Iris Jamahl Dunkle
The 100-year Flood, 1986
“But people are like that about natural disasters. Everyone believes that the history on any place
began the day they arrived.” –Gaye LeBaron
Memory is as uncertain as islands
that rise in a flood—you don’t know what lurks
underneath. A silver boat can split this
seam of water: even gone muddy, gone
untold for so long. Disasters rise and stay
like high water marks in the unconscious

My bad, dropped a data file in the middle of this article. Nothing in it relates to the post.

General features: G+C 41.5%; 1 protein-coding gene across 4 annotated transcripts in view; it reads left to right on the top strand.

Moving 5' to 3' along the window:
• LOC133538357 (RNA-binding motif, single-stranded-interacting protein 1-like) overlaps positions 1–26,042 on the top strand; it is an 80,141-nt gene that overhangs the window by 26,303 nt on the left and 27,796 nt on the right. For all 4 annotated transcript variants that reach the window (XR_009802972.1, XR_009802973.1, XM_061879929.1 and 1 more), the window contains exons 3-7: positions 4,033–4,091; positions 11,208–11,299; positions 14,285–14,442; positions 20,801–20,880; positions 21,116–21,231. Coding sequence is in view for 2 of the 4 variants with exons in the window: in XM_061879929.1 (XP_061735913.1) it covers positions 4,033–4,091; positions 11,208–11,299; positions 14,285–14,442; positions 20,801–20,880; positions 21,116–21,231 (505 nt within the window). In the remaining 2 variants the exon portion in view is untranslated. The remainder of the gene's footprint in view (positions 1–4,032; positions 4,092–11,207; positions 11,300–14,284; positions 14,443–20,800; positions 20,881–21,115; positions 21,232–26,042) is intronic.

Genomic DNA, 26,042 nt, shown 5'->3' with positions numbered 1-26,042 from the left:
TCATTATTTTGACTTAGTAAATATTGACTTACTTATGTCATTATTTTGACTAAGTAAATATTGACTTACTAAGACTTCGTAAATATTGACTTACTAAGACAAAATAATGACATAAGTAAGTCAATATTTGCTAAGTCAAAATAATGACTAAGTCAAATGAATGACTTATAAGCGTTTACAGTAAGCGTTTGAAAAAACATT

and each day after is checked against it.
What do we have to fear? The worst already
happened, couldn’t happen again.
But the river, like a muscular animal,
overtakes the banks, chews up asphalt, rises
more to fill stores and homes. Until
the whole Russian River Valley is filled
with her muddy, pulsing body
regardless of what history you remember.